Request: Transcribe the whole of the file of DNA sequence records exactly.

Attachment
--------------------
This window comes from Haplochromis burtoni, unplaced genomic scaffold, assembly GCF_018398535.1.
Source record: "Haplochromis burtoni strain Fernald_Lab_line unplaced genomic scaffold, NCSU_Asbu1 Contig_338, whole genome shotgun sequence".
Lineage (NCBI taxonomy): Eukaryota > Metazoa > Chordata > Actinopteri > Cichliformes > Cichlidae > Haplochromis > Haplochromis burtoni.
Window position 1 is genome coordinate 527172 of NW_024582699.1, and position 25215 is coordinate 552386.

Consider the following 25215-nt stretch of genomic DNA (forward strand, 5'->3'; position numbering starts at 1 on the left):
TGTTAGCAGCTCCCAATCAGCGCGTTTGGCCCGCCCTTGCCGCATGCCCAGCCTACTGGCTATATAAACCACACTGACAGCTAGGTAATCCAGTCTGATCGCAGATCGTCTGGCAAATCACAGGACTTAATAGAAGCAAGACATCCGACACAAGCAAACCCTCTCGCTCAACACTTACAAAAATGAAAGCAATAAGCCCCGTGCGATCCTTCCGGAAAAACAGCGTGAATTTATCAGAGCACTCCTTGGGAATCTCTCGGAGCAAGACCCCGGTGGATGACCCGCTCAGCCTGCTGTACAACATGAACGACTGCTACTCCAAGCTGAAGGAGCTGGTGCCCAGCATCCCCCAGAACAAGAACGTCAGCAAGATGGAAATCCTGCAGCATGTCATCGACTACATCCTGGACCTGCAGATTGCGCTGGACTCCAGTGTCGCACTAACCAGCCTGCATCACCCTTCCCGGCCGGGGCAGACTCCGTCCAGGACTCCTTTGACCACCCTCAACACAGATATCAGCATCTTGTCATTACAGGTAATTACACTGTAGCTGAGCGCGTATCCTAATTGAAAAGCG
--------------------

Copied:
This window comes from Haplochromis burtoni, unplaced genomic scaffold, assembly GCF_018398535.1.
Source record: "Haplochromis burtoni strain Fernald_Lab_line unplaced genomic scaffold, NCSU_Asbu1 Contig_338, whole genome shotgun sequence".
Lineage (NCBI taxonomy): Eukaryota > Metazoa > Chordata > Actinopteri > Cichliformes > Cichlidae > Haplochromis > Haplochromis burtoni.
Window position 1 is genome coordinate 527172 of NW_024582699.1, and position 25215 is coordinate 552386.

Consider the following 25215-nt stretch of genomic DNA (forward strand, 5'->3'; position numbering starts at 1 on the left):
TGTTAGCAGCTCCCAATCAGCGCGTTTGGCCCGCCCTTGCCGCATGCCCAGCCTACTGGCTATATAAACCACACTGACAGCTAGGTAATCCAGTCTGATCGCAGATCGTCTGGCAAATCACAGGACTTAATAGAAGCAAGACATCCGACACAAGCAAACCCTCTCGCTCAACACTTACAAAAATGAAAGCAATAAGCCCCGTGCGATCCTTCCGGAAAAACAGCGTGAATTTATCAGAGCACTCCTTGGGAATCTCTCGGAGCAAGACCCCGGTGGATGACCCGCTCAGCCTGCTGTACAACATGAACGACTGCTACTCCAAGCTGAAGGAGCTGGTGCCCAGCATCCCCCAGAACAAGAACGTCAGCAAGATGGAAATCCTGCAGCATGTCATCGACTACATCCTGGACCTGCAGATTGCGCTGGACTCCAGTGTCGCACTAACCAGCCTGCATCACCCTTCCCGGCCGGGGCAGACTCCGTCCAGGACTCCTTTGACCACCCTCAACACAGATATCAGCATCTTGTCATTACAGGTAATTACACTGTAGCTGAGCGCGTATCCTAATTGAAAAGCG